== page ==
Challenges facing the life sciences (LS) industry range from economic pressures and regulatory changes to emerging innovations and empowered patients. Some companies are integrating enhanced automation into their workforces to address these challenges. Those that are not, should be.
LS organizations are not only pressed to launch products as cost-effectively and quickly as possible, but must validate that the drugs and devices produced adequately and safely fulfill unmet patient needs, leading to better short- and long-term outcomes.
Intelligent automation (IA), such as robotic process automation and cognitive computing, represents a major transformation opportunity that can help organizations achieve these goals with advantages that include: more cost-efficient scaling of back-office IT; faster clinical trials and drug releases; more rapid regulatory compliance; increased accuracy in pharmacovigilance; andturbocharging big data.
Although there are evident opportunities to leverage IA to differentiate from a competitor, many organizations have shown resistance to adopting IA. Despite the many promises of IA, many LS professionals will experience automation anxiety. It is true that the availability of powerful and inexpensive processing power on demand, coupled with advances in artificial intelligence, natural language processing, and exponential growth of data, has created an opportunity to substitute or augment human labor. But LS professionals can find comfort in knowing that, in reality, it is much more likely that advanced automation technology, like robots, will become adjuncts to the traditional workforce.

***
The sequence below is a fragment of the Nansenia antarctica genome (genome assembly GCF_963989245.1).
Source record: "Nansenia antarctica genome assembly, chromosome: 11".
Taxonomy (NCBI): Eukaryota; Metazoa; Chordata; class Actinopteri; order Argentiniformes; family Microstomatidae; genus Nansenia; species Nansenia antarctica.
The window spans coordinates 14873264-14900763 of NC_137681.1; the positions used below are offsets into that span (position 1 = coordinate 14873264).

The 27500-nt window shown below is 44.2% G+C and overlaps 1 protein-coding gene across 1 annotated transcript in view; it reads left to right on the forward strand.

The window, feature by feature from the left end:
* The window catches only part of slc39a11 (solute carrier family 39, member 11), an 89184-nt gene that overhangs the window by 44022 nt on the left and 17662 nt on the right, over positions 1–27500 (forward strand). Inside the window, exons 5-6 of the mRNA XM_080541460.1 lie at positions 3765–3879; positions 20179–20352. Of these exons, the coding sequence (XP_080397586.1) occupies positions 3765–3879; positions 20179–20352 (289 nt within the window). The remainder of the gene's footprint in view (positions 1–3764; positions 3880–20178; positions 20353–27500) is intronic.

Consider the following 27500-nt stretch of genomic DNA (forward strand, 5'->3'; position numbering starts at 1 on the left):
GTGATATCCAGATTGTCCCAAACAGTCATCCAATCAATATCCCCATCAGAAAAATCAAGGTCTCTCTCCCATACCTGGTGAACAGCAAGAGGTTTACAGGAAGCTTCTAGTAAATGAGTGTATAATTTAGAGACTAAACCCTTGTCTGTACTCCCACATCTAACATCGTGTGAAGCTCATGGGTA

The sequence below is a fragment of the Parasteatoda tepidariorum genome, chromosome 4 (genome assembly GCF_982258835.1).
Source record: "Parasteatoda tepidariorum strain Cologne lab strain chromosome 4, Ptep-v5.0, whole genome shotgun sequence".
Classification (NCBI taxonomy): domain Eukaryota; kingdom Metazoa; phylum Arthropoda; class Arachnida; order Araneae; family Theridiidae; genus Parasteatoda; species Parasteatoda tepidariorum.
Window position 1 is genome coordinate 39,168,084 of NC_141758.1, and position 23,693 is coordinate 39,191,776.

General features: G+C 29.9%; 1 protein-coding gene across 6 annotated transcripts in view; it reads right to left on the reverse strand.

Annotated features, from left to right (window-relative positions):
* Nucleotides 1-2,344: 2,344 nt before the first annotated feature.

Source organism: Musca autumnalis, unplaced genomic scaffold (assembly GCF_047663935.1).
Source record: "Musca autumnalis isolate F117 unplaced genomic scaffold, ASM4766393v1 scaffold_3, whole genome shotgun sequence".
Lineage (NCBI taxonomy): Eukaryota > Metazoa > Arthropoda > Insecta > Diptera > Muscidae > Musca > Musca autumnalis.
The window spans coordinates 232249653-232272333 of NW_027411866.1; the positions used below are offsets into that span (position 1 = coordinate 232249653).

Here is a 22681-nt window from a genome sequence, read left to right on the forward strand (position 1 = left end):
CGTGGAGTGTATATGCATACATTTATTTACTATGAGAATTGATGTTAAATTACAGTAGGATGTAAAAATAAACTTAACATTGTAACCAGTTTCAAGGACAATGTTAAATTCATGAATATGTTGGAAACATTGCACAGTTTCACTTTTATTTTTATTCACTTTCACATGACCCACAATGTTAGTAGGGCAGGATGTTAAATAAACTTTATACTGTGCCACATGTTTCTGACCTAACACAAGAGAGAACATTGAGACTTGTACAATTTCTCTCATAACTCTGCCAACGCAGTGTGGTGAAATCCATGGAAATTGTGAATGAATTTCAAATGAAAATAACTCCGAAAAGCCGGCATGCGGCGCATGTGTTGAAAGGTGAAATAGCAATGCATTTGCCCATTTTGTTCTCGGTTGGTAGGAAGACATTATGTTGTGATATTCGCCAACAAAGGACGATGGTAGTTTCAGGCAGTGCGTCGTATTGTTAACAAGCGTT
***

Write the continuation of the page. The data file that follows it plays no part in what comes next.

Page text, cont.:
No matter what adoption pace a company takes, early strategic thinking needs to be applied to appropriately manage the change and talent implications of IA. Leadership must consider what an optimized outsourcing model looks like for the organization, whether displaced internal workers can be reassigned or retrained, and how digital and human employees can effectively work together. To successfully incorporate IA within existing processes and teams, organizations must proactively address the impacts to their people and the overall organization in order to minimize business disruption and expedite the timing of benefits realization. Proactive talent management strategies that manage both the short-term workforce implications while addressing a forward-looking talent pipeline should ensure your IA strategy pays dividends, and the organization can scale going forward.
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